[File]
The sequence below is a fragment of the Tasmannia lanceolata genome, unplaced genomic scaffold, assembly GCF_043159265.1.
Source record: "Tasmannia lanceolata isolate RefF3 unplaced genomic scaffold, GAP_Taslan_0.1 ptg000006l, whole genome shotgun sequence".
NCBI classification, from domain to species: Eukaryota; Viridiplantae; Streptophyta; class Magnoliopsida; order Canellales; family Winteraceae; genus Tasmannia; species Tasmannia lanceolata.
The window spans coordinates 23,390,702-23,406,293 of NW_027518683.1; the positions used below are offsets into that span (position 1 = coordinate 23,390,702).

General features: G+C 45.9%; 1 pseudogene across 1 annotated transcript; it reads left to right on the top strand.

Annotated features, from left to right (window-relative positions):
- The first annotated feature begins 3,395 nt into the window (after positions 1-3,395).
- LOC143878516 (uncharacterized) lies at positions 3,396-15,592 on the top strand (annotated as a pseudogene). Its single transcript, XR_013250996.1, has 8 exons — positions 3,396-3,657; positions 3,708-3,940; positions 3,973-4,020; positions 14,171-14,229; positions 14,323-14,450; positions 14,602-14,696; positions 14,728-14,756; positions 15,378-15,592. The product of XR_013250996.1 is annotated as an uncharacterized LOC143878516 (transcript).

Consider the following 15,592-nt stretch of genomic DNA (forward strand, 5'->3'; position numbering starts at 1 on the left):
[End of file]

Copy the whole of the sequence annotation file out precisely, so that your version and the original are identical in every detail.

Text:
The sequence below is a fragment of the Tasmannia lanceolata genome, unplaced genomic scaffold, assembly GCF_043159265.1.
Source record: "Tasmannia lanceolata isolate RefF3 unplaced genomic scaffold, GAP_Taslan_0.1 ptg000006l, whole genome shotgun sequence".
NCBI classification, from domain to species: Eukaryota; Viridiplantae; Streptophyta; class Magnoliopsida; order Canellales; family Winteraceae; genus Tasmannia; species Tasmannia lanceolata.
The window spans coordinates 23,390,702-23,406,293 of NW_027518683.1; the positions used below are offsets into that span (position 1 = coordinate 23,390,702).

General features: G+C 45.9%; 1 pseudogene across 1 annotated transcript; it reads left to right on the top strand.

Annotated features, from left to right (window-relative positions):
- The first annotated feature begins 3,395 nt into the window (after positions 1-3,395).
- LOC143878516 (uncharacterized) lies at positions 3,396-15,592 on the top strand (annotated as a pseudogene). Its single transcript, XR_013250996.1, has 8 exons — positions 3,396-3,657; positions 3,708-3,940; positions 3,973-4,020; positions 14,171-14,229; positions 14,323-14,450; positions 14,602-14,696; positions 14,728-14,756; positions 15,378-15,592. The product of XR_013250996.1 is annotated as an uncharacterized LOC143878516 (transcript).

Consider the following 15,592-nt stretch of genomic DNA (forward strand, 5'->3'; position numbering starts at 1 on the left):